In the literature promoting mindfulness training, authors commonly emphasize how the practitioner can use the time gained in mindfulness to re-channel  angry reactions into responses that lead to less suffering for themselves and others.  I do not think that it is far fetched to consider such redirection as a form of mindful creativity since the alternative, bought by time, allow for a novel response.  Pairing daily mindfulness training with a mindful approach to fun activities, such as the arts, can provide a practicum of sorts for developing creative mindfulness in the widest sense of the term.  Here one may learn how to extend his or her mindfulness training into activities which require moment by moment decision-making.  By learning to “gain time” through practicing mindfulness in such situations, the practitioner is also gaining skills that can be used in situations where the consequences of his or her choices are perceived as being more “serious.  And, there is reason to believe that the time necessary to make skillful choices diminishes with mindfulness practice (see “Yeah Man: Improvisation in Jazz, Comedy and Zen).

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THE POEM STORE: ZEN AT THE FARMER’S MARKET?

A customer approaches a small table set up among the produce booths at the Hollywood Farmer’s Market.  A small sign on the table reads:

                                                        Poem Store

                                               Your Subject, Your Price

                                                              Yes

The poet, who sits behind the table asks her customer for a topic and is told “Since Wednesday”.  In about 3 minutes she types and then reads the following poem to her customer:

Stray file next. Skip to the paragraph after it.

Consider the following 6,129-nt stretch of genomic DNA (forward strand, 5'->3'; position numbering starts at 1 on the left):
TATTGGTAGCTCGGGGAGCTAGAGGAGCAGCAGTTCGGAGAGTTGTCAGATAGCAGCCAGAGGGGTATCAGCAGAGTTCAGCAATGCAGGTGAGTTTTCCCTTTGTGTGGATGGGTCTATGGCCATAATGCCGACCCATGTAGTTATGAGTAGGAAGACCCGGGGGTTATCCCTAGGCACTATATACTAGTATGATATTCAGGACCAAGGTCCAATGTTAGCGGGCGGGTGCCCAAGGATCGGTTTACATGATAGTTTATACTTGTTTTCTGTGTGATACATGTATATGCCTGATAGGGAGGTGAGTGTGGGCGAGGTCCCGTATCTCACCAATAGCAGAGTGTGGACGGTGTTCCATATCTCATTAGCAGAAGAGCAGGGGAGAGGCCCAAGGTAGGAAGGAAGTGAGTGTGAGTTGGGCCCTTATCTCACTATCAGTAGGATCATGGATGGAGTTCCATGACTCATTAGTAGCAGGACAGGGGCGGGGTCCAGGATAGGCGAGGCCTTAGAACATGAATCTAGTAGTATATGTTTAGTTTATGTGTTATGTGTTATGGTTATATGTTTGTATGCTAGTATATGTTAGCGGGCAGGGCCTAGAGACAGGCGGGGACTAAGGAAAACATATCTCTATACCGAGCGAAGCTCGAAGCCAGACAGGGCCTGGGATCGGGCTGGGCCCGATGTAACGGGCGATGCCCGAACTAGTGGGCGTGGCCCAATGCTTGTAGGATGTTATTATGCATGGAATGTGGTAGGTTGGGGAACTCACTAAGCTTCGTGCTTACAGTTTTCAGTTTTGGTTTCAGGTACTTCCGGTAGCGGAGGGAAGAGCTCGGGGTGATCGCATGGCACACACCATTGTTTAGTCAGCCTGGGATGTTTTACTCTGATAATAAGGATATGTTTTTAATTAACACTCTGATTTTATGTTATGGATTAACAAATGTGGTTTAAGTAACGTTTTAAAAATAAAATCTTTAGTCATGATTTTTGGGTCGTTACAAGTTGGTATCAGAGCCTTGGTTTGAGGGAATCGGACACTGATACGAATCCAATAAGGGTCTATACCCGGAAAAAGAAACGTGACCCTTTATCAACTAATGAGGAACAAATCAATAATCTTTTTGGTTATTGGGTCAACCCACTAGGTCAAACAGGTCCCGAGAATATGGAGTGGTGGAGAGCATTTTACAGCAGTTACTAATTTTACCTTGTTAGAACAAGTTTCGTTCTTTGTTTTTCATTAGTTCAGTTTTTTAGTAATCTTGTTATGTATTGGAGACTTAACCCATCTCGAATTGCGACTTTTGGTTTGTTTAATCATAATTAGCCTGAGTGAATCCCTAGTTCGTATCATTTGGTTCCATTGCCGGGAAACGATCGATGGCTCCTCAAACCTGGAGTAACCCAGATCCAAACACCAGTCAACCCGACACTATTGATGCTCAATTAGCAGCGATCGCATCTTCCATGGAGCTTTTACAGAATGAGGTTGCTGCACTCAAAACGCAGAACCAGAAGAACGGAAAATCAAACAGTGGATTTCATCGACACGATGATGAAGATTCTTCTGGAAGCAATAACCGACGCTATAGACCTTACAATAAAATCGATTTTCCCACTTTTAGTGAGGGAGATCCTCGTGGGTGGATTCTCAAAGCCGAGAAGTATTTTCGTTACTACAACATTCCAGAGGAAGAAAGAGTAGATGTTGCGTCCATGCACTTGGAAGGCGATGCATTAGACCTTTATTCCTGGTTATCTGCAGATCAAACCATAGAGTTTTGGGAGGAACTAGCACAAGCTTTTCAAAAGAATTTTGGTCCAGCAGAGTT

Time has moved along

slowly, inching with heat

and asking us to understand

what can happen in a single

day, in the rise of a week…..

The customer, with tears in his eyes tells the poet:  “So Martha started chemo on Wednesday” and the poet simply nods.

This above exchange was described in a recent article by Deborah Netburn in the LA Times titled “Poems While You Wait”.  The article focuses on the unusual occupation/practice of a poet by the name of Jacqueline Suskin.  Jacqueline can be found most days set up at a small booths at Farmer’s markets and similar events . The payment is up to the customers but most pay around $5 for their poem.  Suskin always asks if she can read her poem because she considers poetry to be an “oral art”. Some people try to think up far out topics but most ask for a poem that somehow relates to current events in their lives.  She has a lot of repeat customers and newcomers are usually surprised at how relevant and poignant their personal poems turn out.  .